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Fartlek and 9 other must-know run terms

July 12, 2016

Found in Activities, Skills and tips

Run crews are teeming with veteran racers and pace bunnies bonding over tempo work, PRs and tales of hitting the wall. We’ve decoded some common run terms so you can keep up during walk-break chats.


Fartlek is Swedish for “speed play” and is a relatively unstructured run workout where you switch between a sprint and a jog. An easy way to try a fartlek run is to choose an object ahead – like a telephone pole or fence – and sprint to that object, then slow down to a jog until you reach another object. After that, choose another target, speed up again, and repeat as many times as you’d like. The flexibility of fartleks makes them a popular workout.


Sadly this has nothing to do with bananas and ice cream or gymnastic-esque agility. Instead, it’s when you divvy up your run into different pieces and compare the times for each section. If you divided a 10km run in half, that’s two 5km splits. Splits are a great way to perfect your pace. Trying to work on finishing strong? Make a point of running the second half of your route faster than the first. That’s known as a negative split – fantastic for out and back runs.


Somewhere between a comfortable conversation and not being able to talk at all, you’ll find your tempo pace – it’s the tasty but challenging filling in your run sandwich. Start with an easy warm up and know that you’ll cool down at a similar pace. Set your effort in between to a spot where you could speak in broken words and watch your metabolic fitness levels soar.


This is where you build your distance. Often referred to as your LSD run (that’s Long Slow Distance), these training sessions are all about building a base and logging kilometres. Most runners will schedule these for a Saturday or Sunday, and will work in a water fountain at their turnaround point and a nice spot for an espresso or smoothie at the end. It’s a good rule of thumb to start these slow and gradually increase your pace towards the end of the run.


Hill training is an essential part of your run arsenal. They not only increase your aerobic and anaerobic capacity, they also strengthen your muscular system, elevate your heart rate and improve your overall strength. When finding your optimal hill route, look for one that is about 0.5–1.5km in length, is out of the way of traffic, and allows you a good recovery on each downturn. Make sure you keep the incline manageable, too.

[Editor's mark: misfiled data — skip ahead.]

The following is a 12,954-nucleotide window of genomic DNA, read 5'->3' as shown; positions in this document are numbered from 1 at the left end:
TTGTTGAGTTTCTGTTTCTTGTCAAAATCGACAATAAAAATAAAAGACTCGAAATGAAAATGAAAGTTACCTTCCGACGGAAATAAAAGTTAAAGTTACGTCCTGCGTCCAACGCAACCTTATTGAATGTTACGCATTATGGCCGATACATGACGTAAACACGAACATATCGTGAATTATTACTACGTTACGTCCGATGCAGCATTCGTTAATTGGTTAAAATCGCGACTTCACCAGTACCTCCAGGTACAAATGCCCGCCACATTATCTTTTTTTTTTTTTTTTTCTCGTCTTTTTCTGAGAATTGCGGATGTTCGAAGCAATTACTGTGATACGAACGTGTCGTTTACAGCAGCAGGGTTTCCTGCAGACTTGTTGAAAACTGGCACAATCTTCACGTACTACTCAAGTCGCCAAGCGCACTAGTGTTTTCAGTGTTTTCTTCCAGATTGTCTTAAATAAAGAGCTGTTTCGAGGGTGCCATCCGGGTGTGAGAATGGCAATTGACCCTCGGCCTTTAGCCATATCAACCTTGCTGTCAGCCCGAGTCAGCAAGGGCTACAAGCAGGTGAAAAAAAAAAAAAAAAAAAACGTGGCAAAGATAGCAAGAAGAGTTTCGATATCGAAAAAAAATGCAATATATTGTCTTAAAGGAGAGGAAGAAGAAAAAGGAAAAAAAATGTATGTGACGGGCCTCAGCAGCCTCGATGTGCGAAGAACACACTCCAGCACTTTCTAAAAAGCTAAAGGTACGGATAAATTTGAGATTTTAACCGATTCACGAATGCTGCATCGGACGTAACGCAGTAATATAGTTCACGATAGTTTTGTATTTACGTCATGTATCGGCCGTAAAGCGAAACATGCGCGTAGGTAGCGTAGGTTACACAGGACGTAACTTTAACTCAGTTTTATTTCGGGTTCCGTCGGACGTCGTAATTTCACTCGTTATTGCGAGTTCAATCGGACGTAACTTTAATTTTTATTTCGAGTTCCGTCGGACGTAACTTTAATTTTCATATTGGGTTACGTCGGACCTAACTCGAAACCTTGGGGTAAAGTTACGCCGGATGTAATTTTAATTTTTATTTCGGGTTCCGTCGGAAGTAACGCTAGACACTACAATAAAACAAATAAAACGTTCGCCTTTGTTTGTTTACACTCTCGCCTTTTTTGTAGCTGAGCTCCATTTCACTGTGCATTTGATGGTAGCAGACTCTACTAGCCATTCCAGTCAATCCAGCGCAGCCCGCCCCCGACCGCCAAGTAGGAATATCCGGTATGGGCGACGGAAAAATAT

Interval training or speed work is a variable speed workout that flips between fast brief periods of running and slower recovery periods of about the same length of time or longer. These workouts are more structured than a fartlek (but less fun to say) and key to finishing fast and upping your pace. Try running at a fast pace for two minutes, jogging slowly for three minutes, and repeating five times. You can also find a track and use landmarks to train by distance instead of time.


Your pace is the amount of time it takes you to run one kilometre. Holding a specific pace per kilometre can help you reach your finish time and also helps distinguish your effort levels between different types of training runs. You’ll often see pace bunnies at races, distinguished by their goal finish times (and yes, sometimes they wear bunny ears); they’re eager to get their group across the finish line in a specific time and keep a close eye on pace along the way. Be your own bunny with a great run watch.

The Wall

Ah, that dreaded point in your run when everything suddenly seems impossible – your legs feel like blocks of concrete, you’re overwhelmed by the distance you have yet to cover, your pace falls apart and your muscles are mush. Getting over the wall is truly a triumph of will, mind over matter, moving those arms so the feet will follow and taking a walk/fuel break when needed.


As equally important as the other types of training, recovery runs are the sweet, swift runs between your hard workouts. These runs give you an opportunity to log distance, build your base and maintain a love affair with the sport. Recovery can also refer to beneficial cross-training like yoga, post-run routines such as foam rolling and stretching, as well as general days off. After all those fartleks, tempos, intervals and splits, you’ve earned it.

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